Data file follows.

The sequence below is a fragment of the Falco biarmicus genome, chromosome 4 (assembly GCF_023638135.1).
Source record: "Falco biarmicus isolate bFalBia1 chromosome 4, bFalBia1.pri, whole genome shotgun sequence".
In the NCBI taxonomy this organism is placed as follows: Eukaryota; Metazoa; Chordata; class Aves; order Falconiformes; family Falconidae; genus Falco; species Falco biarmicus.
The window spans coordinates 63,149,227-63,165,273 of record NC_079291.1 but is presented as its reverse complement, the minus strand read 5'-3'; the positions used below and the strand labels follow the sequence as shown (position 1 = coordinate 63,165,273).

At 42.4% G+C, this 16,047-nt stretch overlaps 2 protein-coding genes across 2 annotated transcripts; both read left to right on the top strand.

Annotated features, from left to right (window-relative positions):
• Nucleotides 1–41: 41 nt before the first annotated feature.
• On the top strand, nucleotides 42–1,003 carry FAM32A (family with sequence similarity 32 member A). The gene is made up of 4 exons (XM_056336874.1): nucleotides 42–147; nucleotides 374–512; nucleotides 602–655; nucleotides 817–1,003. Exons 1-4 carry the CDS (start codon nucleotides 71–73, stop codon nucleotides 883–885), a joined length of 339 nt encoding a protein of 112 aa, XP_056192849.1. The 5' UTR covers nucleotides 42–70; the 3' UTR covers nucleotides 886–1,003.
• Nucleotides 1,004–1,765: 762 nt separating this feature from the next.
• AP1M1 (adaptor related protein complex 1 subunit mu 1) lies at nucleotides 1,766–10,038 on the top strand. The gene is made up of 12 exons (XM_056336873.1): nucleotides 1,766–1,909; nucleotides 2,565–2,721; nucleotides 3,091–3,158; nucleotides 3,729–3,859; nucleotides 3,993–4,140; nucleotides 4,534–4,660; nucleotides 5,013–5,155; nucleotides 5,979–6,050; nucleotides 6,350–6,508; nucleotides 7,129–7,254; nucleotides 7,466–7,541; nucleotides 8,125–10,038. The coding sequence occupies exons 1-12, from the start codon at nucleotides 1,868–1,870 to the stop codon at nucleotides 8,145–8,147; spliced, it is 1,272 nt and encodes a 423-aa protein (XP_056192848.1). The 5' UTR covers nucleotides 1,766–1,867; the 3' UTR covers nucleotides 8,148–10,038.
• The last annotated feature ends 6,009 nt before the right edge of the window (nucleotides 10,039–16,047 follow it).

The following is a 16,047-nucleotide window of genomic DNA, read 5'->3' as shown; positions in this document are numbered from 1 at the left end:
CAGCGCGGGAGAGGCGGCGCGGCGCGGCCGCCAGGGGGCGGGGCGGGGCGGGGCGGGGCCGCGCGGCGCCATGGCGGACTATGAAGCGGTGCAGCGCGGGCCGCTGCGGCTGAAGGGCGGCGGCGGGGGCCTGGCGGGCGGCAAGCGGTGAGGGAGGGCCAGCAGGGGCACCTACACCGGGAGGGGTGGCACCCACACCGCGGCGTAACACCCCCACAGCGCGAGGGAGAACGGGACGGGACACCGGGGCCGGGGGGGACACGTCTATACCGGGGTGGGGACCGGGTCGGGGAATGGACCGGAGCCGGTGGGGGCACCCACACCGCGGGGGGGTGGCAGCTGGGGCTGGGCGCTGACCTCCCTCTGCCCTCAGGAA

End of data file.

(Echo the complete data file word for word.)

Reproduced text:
The sequence below is a fragment of the Falco biarmicus genome, chromosome 4 (assembly GCF_023638135.1).
Source record: "Falco biarmicus isolate bFalBia1 chromosome 4, bFalBia1.pri, whole genome shotgun sequence".
In the NCBI taxonomy this organism is placed as follows: Eukaryota; Metazoa; Chordata; class Aves; order Falconiformes; family Falconidae; genus Falco; species Falco biarmicus.
The window spans coordinates 63,149,227-63,165,273 of record NC_079291.1 but is presented as its reverse complement, the minus strand read 5'-3'; the positions used below and the strand labels follow the sequence as shown (position 1 = coordinate 63,165,273).

At 42.4% G+C, this 16,047-nt stretch overlaps 2 protein-coding genes across 2 annotated transcripts; both read left to right on the top strand.

Annotated features, from left to right (window-relative positions):
• Nucleotides 1–41: 41 nt before the first annotated feature.
• On the top strand, nucleotides 42–1,003 carry FAM32A (family with sequence similarity 32 member A). The gene is made up of 4 exons (XM_056336874.1): nucleotides 42–147; nucleotides 374–512; nucleotides 602–655; nucleotides 817–1,003. Exons 1-4 carry the CDS (start codon nucleotides 71–73, stop codon nucleotides 883–885), a joined length of 339 nt encoding a protein of 112 aa, XP_056192849.1. The 5' UTR covers nucleotides 42–70; the 3' UTR covers nucleotides 886–1,003.
• Nucleotides 1,004–1,765: 762 nt separating this feature from the next.
• AP1M1 (adaptor related protein complex 1 subunit mu 1) lies at nucleotides 1,766–10,038 on the top strand. The gene is made up of 12 exons (XM_056336873.1): nucleotides 1,766–1,909; nucleotides 2,565–2,721; nucleotides 3,091–3,158; nucleotides 3,729–3,859; nucleotides 3,993–4,140; nucleotides 4,534–4,660; nucleotides 5,013–5,155; nucleotides 5,979–6,050; nucleotides 6,350–6,508; nucleotides 7,129–7,254; nucleotides 7,466–7,541; nucleotides 8,125–10,038. The coding sequence occupies exons 1-12, from the start codon at nucleotides 1,868–1,870 to the stop codon at nucleotides 8,145–8,147; spliced, it is 1,272 nt and encodes a 423-aa protein (XP_056192848.1). The 5' UTR covers nucleotides 1,766–1,867; the 3' UTR covers nucleotides 8,148–10,038.
• The last annotated feature ends 6,009 nt before the right edge of the window (nucleotides 10,039–16,047 follow it).

The following is a 16,047-nucleotide window of genomic DNA, read 5'->3' as shown; positions in this document are numbered from 1 at the left end:
CAGCGCGGGAGAGGCGGCGCGGCGCGGCCGCCAGGGGGCGGGGCGGGGCGGGGCGGGGCCGCGCGGCGCCATGGCGGACTATGAAGCGGTGCAGCGCGGGCCGCTGCGGCTGAAGGGCGGCGGCGGGGGCCTGGCGGGCGGCAAGCGGTGAGGGAGGGCCAGCAGGGGCACCTACACCGGGAGGGGTGGCACCCACACCGCGGCGTAACACCCCCACAGCGCGAGGGAGAACGGGACGGGACACCGGGGCCGGGGGGGACACGTCTATACCGGGGTGGGGACCGGGTCGGGGAATGGACCGGAGCCGGTGGGGGCACCCACACCGCGGGGGGGTGGCAGCTGGGGCTGGGCGCTGACCTCCCTCTGCCCTCAGGAA